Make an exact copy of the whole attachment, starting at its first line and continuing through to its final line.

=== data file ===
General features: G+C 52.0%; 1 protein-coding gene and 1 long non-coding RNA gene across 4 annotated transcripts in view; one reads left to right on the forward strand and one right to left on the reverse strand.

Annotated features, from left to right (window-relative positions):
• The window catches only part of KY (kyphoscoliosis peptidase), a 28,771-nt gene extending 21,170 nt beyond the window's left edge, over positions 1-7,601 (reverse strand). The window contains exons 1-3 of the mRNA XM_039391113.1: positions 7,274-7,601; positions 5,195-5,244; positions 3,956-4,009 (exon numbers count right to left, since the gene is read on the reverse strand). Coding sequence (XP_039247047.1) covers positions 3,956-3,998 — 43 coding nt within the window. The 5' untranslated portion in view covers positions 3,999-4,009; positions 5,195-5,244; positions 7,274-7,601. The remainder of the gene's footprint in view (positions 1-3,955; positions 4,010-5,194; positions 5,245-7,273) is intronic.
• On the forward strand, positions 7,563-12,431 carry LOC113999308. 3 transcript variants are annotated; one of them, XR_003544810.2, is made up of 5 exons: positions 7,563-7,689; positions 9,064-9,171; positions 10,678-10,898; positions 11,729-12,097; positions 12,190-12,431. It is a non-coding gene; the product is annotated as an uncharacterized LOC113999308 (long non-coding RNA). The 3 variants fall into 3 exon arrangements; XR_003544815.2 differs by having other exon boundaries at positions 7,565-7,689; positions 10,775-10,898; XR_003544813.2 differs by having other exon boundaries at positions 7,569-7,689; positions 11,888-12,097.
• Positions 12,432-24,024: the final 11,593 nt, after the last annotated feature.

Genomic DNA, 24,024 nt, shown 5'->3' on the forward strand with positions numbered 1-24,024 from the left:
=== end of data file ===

General features: G+C 52.0%; 1 protein-coding gene and 1 long non-coding RNA gene across 4 annotated transcripts in view; one reads left to right on the forward strand and one right to left on the reverse strand.

Annotated features, from left to right (window-relative positions):
• The window catches only part of KY (kyphoscoliosis peptidase), a 28,771-nt gene extending 21,170 nt beyond the window's left edge, over positions 1-7,601 (reverse strand). The window contains exons 1-3 of the mRNA XM_039391113.1: positions 7,274-7,601; positions 5,195-5,244; positions 3,956-4,009 (exon numbers count right to left, since the gene is read on the reverse strand). Coding sequence (XP_039247047.1) covers positions 3,956-3,998 — 43 coding nt within the window. The 5' untranslated portion in view covers positions 3,999-4,009; positions 5,195-5,244; positions 7,274-7,601. The remainder of the gene's footprint in view (positions 1-3,955; positions 4,010-5,194; positions 5,245-7,273) is intronic.
• On the forward strand, positions 7,563-12,431 carry LOC113999308. 3 transcript variants are annotated; one of them, XR_003544810.2, is made up of 5 exons: positions 7,563-7,689; positions 9,064-9,171; positions 10,678-10,898; positions 11,729-12,097; positions 12,190-12,431. It is a non-coding gene; the product is annotated as an uncharacterized LOC113999308 (long non-coding RNA). The 3 variants fall into 3 exon arrangements; XR_003544815.2 differs by having other exon boundaries at positions 7,565-7,689; positions 10,775-10,898; XR_003544813.2 differs by having other exon boundaries at positions 7,569-7,689; positions 11,888-12,097.
• Positions 12,432-24,024: the final 11,593 nt, after the last annotated feature.

Genomic DNA, 24,024 nt, shown 5'->3' on the forward strand with positions numbered 1-24,024 from the left: